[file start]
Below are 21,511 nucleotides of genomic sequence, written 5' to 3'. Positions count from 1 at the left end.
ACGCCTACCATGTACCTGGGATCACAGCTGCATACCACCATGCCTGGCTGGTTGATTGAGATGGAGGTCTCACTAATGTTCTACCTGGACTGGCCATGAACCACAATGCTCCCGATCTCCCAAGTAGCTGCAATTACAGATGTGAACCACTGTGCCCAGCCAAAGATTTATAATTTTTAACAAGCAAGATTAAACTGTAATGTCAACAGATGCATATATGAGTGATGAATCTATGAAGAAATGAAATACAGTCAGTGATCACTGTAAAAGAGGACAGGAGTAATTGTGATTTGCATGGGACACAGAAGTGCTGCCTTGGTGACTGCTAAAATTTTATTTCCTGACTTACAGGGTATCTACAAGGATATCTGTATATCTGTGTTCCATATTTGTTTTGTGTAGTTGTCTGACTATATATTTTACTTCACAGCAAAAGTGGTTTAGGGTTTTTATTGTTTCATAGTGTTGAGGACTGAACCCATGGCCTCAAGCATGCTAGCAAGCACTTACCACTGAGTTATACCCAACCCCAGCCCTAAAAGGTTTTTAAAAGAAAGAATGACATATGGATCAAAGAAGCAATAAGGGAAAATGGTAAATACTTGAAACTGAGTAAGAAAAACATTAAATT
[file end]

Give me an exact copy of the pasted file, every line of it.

Below are 21,511 nucleotides of genomic sequence, written 5' to 3'. Positions count from 1 at the left end.
ACGCCTACCATGTACCTGGGATCACAGCTGCATACCACCATGCCTGGCTGGTTGATTGAGATGGAGGTCTCACTAATGTTCTACCTGGACTGGCCATGAACCACAATGCTCCCGATCTCCCAAGTAGCTGCAATTACAGATGTGAACCACTGTGCCCAGCCAAAGATTTATAATTTTTAACAAGCAAGATTAAACTGTAATGTCAACAGATGCATATATGAGTGATGAATCTATGAAGAAATGAAATACAGTCAGTGATCACTGTAAAAGAGGACAGGAGTAATTGTGATTTGCATGGGACACAGAAGTGCTGCCTTGGTGACTGCTAAAATTTTATTTCCTGACTTACAGGGTATCTACAAGGATATCTGTATATCTGTGTTCCATATTTGTTTTGTGTAGTTGTCTGACTATATATTTTACTTCACAGCAAAAGTGGTTTAGGGTTTTTATTGTTTCATAGTGTTGAGGACTGAACCCATGGCCTCAAGCATGCTAGCAAGCACTTACCACTGAGTTATACCCAACCCCAGCCCTAAAAGGTTTTTAAAAGAAAGAATGACATATGGATCAAAGAAGCAATAAGGGAAAATGGTAAATACTTGAAACTGAGTAAGAAAAACATTAAATT